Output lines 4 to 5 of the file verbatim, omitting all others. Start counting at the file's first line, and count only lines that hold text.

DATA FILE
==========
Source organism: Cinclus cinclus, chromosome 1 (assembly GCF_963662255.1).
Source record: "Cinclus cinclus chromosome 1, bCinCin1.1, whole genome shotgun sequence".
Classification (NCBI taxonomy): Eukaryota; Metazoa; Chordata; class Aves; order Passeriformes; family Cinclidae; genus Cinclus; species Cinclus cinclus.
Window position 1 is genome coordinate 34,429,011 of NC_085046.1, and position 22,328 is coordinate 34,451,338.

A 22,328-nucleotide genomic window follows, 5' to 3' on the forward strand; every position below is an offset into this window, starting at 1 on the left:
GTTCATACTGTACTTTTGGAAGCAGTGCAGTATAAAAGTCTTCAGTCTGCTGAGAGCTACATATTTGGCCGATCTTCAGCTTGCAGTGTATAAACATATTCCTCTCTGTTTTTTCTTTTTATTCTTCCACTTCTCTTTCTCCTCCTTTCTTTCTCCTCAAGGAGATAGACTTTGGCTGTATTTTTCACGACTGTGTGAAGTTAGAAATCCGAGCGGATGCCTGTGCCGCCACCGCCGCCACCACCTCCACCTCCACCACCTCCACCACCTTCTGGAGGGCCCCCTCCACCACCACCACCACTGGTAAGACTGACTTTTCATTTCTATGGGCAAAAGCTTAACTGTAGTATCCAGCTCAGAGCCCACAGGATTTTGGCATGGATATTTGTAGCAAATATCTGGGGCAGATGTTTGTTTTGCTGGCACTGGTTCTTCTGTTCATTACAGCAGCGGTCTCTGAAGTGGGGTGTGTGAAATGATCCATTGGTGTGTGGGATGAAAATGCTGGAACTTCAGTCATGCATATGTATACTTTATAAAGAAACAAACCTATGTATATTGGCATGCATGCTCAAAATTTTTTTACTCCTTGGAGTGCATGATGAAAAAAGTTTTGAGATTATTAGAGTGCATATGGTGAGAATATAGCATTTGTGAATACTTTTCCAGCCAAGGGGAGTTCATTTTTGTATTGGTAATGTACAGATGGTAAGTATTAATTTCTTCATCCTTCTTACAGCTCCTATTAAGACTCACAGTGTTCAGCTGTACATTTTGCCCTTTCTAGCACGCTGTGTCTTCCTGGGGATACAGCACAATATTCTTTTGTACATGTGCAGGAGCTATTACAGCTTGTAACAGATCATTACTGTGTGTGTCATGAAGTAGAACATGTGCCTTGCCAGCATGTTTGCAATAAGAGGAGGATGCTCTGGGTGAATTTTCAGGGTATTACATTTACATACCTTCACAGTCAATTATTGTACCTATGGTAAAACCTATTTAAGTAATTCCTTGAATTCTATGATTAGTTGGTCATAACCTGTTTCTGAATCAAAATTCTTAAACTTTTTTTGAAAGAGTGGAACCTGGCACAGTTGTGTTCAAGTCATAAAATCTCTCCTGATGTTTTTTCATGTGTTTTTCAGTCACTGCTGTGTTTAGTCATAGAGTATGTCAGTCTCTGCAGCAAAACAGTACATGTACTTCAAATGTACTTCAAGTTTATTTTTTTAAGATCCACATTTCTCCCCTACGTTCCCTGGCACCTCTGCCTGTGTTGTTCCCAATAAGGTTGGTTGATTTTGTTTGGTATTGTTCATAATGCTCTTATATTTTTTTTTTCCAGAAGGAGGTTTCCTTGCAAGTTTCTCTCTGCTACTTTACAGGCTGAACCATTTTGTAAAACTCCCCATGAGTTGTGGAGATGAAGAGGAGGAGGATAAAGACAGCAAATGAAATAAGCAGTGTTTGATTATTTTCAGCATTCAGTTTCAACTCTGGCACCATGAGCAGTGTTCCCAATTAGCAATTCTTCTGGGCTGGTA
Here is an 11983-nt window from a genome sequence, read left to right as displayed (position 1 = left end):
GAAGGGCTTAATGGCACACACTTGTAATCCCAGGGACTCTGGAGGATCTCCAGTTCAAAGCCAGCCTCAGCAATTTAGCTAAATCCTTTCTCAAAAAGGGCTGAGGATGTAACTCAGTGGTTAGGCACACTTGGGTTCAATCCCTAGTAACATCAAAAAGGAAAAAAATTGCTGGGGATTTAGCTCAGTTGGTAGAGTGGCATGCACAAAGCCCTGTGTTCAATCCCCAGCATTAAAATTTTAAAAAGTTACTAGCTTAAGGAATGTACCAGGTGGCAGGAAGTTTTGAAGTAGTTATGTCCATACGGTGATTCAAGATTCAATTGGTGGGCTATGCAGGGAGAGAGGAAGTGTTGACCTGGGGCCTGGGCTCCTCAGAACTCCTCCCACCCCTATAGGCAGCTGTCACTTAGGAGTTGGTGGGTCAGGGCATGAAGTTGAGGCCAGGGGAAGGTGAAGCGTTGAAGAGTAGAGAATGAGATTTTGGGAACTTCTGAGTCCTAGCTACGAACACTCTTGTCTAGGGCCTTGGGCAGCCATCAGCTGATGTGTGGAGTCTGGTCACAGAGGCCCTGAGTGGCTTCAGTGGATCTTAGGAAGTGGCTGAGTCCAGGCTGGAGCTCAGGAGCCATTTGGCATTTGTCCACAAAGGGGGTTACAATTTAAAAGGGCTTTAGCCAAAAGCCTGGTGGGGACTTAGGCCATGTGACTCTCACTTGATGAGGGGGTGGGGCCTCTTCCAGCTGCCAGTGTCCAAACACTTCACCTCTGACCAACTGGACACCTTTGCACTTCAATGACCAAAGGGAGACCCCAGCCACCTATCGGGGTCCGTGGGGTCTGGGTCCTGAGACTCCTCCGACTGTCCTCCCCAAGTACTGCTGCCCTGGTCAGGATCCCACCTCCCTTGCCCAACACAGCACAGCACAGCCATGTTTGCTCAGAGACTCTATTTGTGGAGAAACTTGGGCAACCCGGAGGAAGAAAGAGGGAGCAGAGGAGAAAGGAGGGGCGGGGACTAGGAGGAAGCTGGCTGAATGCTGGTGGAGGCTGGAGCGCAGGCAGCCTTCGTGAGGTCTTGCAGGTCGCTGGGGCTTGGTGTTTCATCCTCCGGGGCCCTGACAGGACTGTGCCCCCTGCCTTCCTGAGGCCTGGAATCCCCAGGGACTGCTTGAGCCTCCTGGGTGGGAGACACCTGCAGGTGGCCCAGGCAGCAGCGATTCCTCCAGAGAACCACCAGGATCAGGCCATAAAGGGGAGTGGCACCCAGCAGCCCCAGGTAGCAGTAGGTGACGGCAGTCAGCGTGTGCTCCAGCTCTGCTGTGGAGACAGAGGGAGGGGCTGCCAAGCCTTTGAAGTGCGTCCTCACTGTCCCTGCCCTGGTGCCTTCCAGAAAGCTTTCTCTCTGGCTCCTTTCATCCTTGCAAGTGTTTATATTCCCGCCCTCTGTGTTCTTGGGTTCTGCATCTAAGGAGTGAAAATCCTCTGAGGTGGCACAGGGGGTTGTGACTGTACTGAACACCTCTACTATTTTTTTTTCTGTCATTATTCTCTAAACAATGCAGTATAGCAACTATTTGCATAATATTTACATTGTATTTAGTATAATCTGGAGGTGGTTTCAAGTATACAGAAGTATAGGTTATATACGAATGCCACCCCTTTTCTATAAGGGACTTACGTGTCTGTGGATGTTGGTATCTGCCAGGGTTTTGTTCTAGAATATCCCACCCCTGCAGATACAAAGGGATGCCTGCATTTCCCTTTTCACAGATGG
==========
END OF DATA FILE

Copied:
Window position 1 is genome coordinate 34,429,011 of NC_085046.1, and position 22,328 is coordinate 34,451,338.

A 22,328-nucleotide genomic window follows, 5' to 3' on the forward strand; every position below is an offset into this window, starting at 1 on the left: